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father 246Fatherhood: the impact of fathers on children’s mental health 

From a report by the Centre for Mental Health

Whilst there is growing awareness about the importance of mothers and children's mental health, less is known about fatherhood and the impact fathers can have on their children’s mental health. In February 2017, the Centre for Mental Health published, 'Fatherhood: the impact of fathers on children’s mental health', a briefing paper which explores the research available on this topic and highlights the distinct role fathers can play in nurturing good mental health in their children.

From the first spark of life, fathers can make a difference to their children’s mental health.

From pregnancy and early years through to adolescence, fathers are a major influence on a child’s emotional and behavioural health. Fathers, like mothers, can boost their child’s mental health through warm and sensitive parenting, good communication, boundary setting and positive supervision.

The relationships a father builds within a family are far more important to a child’s mental health than traditionally valued paternal characteristics such as intellect or masculinity. Fathers can create a high quality co-parenting alliance with their partners, including when fathers are not living with their children, and help their children to build positive, trusting relationships.

There is also evidence that fathers can sometimes have a distinctive and complementary role to mothers. For example providing emotional and physical support during pregnancy can buffer both mother and baby against environmental stresses, with major short- and long-term benefits. And the ways fathers communicate and play with infants may be more challenging and help them to engage in more complex activity, acting as a safe ‘bridge’ to the wider world. There is also evidence that fathers facilitate their child’s linguistic development in a distinctive way.

Yet for too long, the role of fathers in their children’s mental health has been ignored and  poorly understood. Fathers have received little help and support to be the best parents they can be. And the importance of fathers’ own mental health has been neglected.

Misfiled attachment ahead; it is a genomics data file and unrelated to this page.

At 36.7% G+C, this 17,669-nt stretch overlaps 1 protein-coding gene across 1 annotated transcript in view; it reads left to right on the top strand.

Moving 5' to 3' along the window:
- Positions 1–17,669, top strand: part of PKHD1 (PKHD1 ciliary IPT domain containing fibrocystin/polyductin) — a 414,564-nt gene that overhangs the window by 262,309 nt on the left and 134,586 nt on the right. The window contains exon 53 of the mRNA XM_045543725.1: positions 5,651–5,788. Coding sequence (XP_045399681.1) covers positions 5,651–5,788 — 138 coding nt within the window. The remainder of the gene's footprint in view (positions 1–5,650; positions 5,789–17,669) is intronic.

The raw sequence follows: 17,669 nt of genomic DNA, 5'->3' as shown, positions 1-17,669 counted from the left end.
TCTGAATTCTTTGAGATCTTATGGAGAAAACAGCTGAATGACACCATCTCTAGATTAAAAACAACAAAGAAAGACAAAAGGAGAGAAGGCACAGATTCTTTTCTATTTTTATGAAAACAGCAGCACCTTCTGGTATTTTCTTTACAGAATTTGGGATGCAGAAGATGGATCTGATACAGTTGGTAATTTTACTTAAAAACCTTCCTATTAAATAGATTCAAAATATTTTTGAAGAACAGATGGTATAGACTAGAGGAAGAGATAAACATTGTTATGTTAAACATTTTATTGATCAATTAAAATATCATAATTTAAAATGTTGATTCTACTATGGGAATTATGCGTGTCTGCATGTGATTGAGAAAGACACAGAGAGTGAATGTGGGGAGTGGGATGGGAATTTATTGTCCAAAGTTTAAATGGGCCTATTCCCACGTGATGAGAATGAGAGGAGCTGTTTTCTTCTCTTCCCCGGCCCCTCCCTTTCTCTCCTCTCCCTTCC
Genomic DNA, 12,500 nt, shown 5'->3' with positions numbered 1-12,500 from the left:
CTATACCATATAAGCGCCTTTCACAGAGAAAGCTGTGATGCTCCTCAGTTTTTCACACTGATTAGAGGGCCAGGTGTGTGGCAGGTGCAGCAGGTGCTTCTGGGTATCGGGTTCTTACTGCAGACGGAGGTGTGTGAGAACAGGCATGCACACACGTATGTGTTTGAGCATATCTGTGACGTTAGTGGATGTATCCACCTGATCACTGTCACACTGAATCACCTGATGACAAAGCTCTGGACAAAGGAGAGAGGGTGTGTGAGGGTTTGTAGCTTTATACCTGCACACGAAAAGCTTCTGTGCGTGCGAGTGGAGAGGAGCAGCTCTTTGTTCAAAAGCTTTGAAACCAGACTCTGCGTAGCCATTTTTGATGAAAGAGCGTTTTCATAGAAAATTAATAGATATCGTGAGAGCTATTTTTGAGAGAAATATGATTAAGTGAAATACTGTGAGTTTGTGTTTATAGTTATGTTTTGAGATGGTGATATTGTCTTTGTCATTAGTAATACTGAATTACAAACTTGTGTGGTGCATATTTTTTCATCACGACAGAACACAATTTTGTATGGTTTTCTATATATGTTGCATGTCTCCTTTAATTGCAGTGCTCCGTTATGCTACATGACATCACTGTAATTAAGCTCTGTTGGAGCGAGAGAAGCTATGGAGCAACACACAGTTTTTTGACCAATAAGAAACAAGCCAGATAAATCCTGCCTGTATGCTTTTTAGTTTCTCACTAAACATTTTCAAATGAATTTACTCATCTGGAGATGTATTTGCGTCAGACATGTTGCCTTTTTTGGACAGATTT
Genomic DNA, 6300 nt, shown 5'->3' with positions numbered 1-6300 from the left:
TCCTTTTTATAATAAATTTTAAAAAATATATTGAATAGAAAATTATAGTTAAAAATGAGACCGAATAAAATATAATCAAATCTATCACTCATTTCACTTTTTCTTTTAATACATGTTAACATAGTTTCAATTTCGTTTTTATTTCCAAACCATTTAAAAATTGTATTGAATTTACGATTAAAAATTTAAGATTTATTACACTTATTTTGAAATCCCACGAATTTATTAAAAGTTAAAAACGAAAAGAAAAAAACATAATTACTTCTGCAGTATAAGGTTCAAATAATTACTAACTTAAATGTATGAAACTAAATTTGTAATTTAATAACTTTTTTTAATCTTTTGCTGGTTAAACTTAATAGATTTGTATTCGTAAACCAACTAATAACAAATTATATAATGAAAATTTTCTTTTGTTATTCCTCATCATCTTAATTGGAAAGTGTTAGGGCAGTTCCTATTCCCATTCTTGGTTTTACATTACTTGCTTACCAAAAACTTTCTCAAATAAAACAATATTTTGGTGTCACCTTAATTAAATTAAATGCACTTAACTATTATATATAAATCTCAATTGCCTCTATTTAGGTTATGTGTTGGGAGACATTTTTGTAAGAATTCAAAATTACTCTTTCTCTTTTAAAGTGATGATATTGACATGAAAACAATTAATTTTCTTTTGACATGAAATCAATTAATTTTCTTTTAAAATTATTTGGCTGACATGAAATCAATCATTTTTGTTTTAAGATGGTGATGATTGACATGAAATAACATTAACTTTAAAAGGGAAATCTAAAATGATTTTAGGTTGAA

Many fathers struggle to make the most of their potential. Chaotic and conflict-ridden family circumstances, work pressures and stereotypes about masculinity can get in the way for some.

Most fathers want to do the best for their children, but some end up distancing themselves from their families and, in the worst cases, cause harm. Certain factors can prevent or facilitate effective fatherhood, including:

  • Psychological factors such as motivation, or confidence in parenting
  • Social support including relationships with partners, ex-partners, gatekeeping of paternal involvement
  • Institutional, legal and policy practice such as father-friendly employment policies, welfare support, contact arrangements

With greater attention to the importance of fatherhood and more support for fathers, we could give many more children, whatever their family background and circumstances, a better and healthier start in life.

Download the report here.

What resources does a church have to help fathers? The report makes an interesting observation, "In many cases, current parenting programmes could easily be renamed ‘mothering programmes’, as the involvement of fathers and a focus on co-parenting is unusual. To address this, parenting skills programmes should also be made more widely available in employment settings or scheduled at father-friendly times with benefits sold in gender-engaging ways."

Could you offer to run a parenting programme in local employers' premises through members of the congregation in the workplace? See a previous blog here.

And of course there is Who Let the Dads Out.

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From a report by the Centre for Mental Health, 07/03/2017

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